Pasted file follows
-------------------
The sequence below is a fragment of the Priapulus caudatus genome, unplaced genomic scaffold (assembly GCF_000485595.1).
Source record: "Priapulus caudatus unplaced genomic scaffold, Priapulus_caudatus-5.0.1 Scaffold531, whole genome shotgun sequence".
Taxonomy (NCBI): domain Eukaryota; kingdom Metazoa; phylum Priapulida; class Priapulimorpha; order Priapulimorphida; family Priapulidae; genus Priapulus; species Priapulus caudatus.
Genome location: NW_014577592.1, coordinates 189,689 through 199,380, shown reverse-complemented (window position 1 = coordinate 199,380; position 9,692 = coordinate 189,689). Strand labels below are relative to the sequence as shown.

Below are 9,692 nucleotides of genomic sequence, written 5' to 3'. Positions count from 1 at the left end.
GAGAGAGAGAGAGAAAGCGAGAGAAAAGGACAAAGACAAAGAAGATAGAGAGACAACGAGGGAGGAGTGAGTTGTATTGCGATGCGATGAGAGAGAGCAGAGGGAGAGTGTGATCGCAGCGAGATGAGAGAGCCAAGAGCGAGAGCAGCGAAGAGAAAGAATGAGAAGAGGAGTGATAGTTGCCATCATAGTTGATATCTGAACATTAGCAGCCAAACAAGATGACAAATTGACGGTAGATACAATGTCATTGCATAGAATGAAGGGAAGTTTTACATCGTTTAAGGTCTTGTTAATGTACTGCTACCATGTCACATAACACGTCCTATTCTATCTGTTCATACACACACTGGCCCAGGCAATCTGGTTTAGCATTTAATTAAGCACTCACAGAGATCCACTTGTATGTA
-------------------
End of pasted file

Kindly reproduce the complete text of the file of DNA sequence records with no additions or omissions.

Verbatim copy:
The sequence below is a fragment of the Priapulus caudatus genome, unplaced genomic scaffold (assembly GCF_000485595.1).
Source record: "Priapulus caudatus unplaced genomic scaffold, Priapulus_caudatus-5.0.1 Scaffold531, whole genome shotgun sequence".
Taxonomy (NCBI): domain Eukaryota; kingdom Metazoa; phylum Priapulida; class Priapulimorpha; order Priapulimorphida; family Priapulidae; genus Priapulus; species Priapulus caudatus.
Genome location: NW_014577592.1, coordinates 189,689 through 199,380, shown reverse-complemented (window position 1 = coordinate 199,380; position 9,692 = coordinate 189,689). Strand labels below are relative to the sequence as shown.

Below are 9,692 nucleotides of genomic sequence, written 5' to 3'. Positions count from 1 at the left end.
GAGAGAGAGAGAGAAAGCGAGAGAAAAGGACAAAGACAAAGAAGATAGAGAGACAACGAGGGAGGAGTGAGTTGTATTGCGATGCGATGAGAGAGAGCAGAGGGAGAGTGTGATCGCAGCGAGATGAGAGAGCCAAGAGCGAGAGCAGCGAAGAGAAAGAATGAGAAGAGGAGTGATAGTTGCCATCATAGTTGATATCTGAACATTAGCAGCCAAACAAGATGACAAATTGACGGTAGATACAATGTCATTGCATAGAATGAAGGGAAGTTTTACATCGTTTAAGGTCTTGTTAATGTACTGCTACCATGTCACATAACACGTCCTATTCTATCTGTTCATACACACACTGGCCCAGGCAATCTGGTTTAGCATTTAATTAAGCACTCACAGAGATCCACTTGTATGTA